"I wanted to work somewhere where every day would feel like a new science experiment," says Eboni Major, who helps create the spicy, smooth flavour of Bulleit in Shelbyville , Ky., where Canadian Charisse Woods is also part of the distilling team. Major is from Alabama, where she earned a master's degree in food science. "I don't think we can possibly understate how important it is for more and more women to pursue an education in math and science," says the whisky blender, who also credits her strong senses of curiosity, creativity and desire to innovate for her success in a traditional man's den. "Now's an exciting time for women in our industry because the perception of who should be making, selling and enjoying whisky is shifting."
Master distiller Joanne Moore has created so many of the juniper-forward, botanical-enriched spirits for venerable 250-year-old British spirits house G&J – from Berkeley Square and Greenall's London Dry gins to the floral, aromatic Bloom – she's a living legend. The extraordinary sensory talents of the trained biochemist were discovered in the quality-control department of the company 22 years ago. "Women have more taste receptors than men, so theoretically, tasting and identifying flavours should come more naturally to us," Moore says. To come up with unique products, such as the exotically Spice Route-tinged Opihr gin, Moore researches global flavour trends and considers what could work in the bottle. "I always remain true to myself."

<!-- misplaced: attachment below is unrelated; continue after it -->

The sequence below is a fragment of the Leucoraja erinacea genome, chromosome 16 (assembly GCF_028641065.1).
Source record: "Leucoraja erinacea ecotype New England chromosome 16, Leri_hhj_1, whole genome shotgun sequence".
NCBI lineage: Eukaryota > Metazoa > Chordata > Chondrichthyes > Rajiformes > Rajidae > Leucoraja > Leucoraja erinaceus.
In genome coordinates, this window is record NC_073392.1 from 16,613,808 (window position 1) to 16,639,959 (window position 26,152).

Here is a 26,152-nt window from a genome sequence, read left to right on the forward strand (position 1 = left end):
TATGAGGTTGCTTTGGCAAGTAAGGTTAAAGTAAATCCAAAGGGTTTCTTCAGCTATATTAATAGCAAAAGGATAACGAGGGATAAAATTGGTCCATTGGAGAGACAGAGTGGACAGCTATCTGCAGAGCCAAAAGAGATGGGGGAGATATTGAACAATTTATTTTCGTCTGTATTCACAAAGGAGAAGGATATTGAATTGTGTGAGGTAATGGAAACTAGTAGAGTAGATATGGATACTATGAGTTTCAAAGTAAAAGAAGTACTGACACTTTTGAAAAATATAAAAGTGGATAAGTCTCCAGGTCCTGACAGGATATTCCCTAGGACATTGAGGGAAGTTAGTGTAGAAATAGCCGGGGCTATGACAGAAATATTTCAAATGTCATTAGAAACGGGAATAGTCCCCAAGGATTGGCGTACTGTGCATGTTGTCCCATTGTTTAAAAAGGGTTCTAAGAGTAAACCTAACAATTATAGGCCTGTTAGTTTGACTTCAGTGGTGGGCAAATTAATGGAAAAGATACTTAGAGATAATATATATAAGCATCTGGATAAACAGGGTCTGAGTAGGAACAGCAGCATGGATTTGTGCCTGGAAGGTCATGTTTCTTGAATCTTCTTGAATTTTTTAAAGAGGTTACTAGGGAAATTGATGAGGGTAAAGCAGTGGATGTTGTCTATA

No. 13 Distillery
When they come out within the next year, the spirits from Manitoba's first female-run craft distillery will proudly sport the name No. 13. It's the namesake of a decommissioned Winnipeg fire hall, once owned and redeveloped by the late father of Jenna Diubaldo. "My father had always been an entrepreneur," says Diubaldo, a community worker and former singer in a Winnipeg rock band, who wanted to open a business of her own. Craft cocktails were a passion, so she completed the Distillery School at small-batch B.C. distillery Sons of Vancouver, which inspired her own similarly small-scale, but creatively ambitious, operation. Gin (including one incorporating Manitoba botanicals) and spirits such as amaro and a triple-sec-style liqueur are among her planned products. With her finance manager and stepsister Kyla Wiseman, she's preparing to open one of only a handful of pioneering distilleries in a province that already has many talented female brewers. "We're hoping to be an outlet for more women to get interested in distilling in Manitoba," she says.
The Famous Grouse and Cutty Sark
It's one of the world's most popular and bestselling scotches, and only a few people in the world have ever known the recipe for the blend, first made for Queen Victoria in 1896. In 2016, Kirsteen Campbell, also master blender of Cutty Sark blended scotch, joined their ranks. A food scientist with a killer nose who was tapped by the spirits industry nearly 20 years ago, Campbell oversees a library of around 11,000 sample spirits at parent company Edrington, where her team might nose as many as 600 samples a day. With innovative new editions of the popular brands – from the overproof Cutty Sark Prohibition to the smoky punch of the Black Grouse Alpha Edition – Campbell is leaving her mark on the iconic brands.